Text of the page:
Western North Carolina
A few themes come up again and again on a custom home building project. We have arranged them here into a short and useful checklist. Each item can help you avoid headaches during the process of building a custom home.
1) Timing. Time is money – and sticking to budget means sticking to schedule. The first question you should be asking the general contractor is how long he thinks the project will take. It is standard practice to provide start and stop dates that account for some weather delays. Also, don’t forget to ask what else your custom home builder is working on; if the builder is spread too thin your project may not get the attention it deserves.
2) Experience and Expertise. How long has the general contractor been building custom homes? Does he have a portfolio he can share with you, and references? Do they specialize in high-end custom homes? Additionally, if you’re building in an area like Western North Carolina you may need someone whose expertise lies in building on challenging lots – our mountains are beautiful, but they don’t always make it easy. You don’t want to find out, after the fact, that your general contractor does not have experience with complex foundations.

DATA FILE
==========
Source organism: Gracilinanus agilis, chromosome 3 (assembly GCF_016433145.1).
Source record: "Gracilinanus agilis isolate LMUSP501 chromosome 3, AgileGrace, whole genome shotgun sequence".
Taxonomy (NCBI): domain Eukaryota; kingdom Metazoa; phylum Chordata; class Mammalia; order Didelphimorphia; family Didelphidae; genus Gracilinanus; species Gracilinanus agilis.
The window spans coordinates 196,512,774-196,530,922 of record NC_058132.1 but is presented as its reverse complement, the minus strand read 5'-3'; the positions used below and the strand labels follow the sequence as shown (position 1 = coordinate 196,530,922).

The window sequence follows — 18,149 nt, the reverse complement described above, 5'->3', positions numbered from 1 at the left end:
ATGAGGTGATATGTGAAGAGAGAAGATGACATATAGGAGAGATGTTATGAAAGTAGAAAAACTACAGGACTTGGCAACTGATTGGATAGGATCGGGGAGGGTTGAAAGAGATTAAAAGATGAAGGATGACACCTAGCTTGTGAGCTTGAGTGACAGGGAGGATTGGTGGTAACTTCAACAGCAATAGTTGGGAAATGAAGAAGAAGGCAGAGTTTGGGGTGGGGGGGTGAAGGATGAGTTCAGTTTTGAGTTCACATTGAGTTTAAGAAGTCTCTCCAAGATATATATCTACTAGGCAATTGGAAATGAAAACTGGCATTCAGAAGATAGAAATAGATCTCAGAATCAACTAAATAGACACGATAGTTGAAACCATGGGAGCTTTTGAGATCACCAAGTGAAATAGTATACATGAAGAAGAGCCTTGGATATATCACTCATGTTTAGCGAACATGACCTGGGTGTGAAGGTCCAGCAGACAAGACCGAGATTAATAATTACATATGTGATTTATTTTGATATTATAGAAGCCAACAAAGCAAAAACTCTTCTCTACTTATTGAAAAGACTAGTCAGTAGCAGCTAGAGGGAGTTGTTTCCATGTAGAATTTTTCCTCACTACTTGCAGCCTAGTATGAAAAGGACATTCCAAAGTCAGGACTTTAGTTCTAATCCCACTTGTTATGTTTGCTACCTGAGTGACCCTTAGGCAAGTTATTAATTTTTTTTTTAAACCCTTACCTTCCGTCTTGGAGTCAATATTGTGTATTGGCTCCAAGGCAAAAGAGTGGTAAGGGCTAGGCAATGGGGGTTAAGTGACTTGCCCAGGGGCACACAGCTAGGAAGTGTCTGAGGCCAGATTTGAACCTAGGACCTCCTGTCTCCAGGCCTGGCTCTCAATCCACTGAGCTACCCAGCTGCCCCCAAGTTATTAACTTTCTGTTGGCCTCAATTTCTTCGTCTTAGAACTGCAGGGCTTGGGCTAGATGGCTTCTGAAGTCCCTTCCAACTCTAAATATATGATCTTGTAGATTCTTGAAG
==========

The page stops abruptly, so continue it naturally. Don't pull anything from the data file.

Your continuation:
3) Supervision. Who, exactly, will be managing the construction of your custom home? It’s preferable to have a Project Manager – or one central point-person – managing the work, resources, and subcontractors. We all know the old adage about too many cooks in the kitchen spoiling the broth. Mistakes can be costly, particularly if they’re not caught until later in the construction process.
4) Collaboration and Communication. Do you already have an architect, or are you looking for one? Is this something the general contractor can help you with? You, the architect, and the builder all need to work well together. And communication is key. To travel from concept to concrete reality, you must all speak the same language. Further, you must speak it frequently – via email, phone, and regularly scheduled, face-to-face meetings.
5) Budgeting. Your home is a big investment, and the general contractor should be qualified for the job. You need to set your budget, and your builder needs to stick to it. Once a final budget is agreed upon, what’s the next step? Also, what does your contract include? Ideally, it should include delivery dates and other essential details. Further, (since he’ll be in charge of the purse strings) what is the builder’s financial experience, if any? Look for a general contractor who will use the industry standard AIA (American Institute of Architects) contract. It includes delivery dates and other essential details.
Use this checklist to narrow your list of builders who have the expertise and experience to help you build your custom home.
We are looking for stories about custom home building – both the glory and the misadventures. If you have a good story about your experience building a custom home, consider emailing us or leaving it in a comment.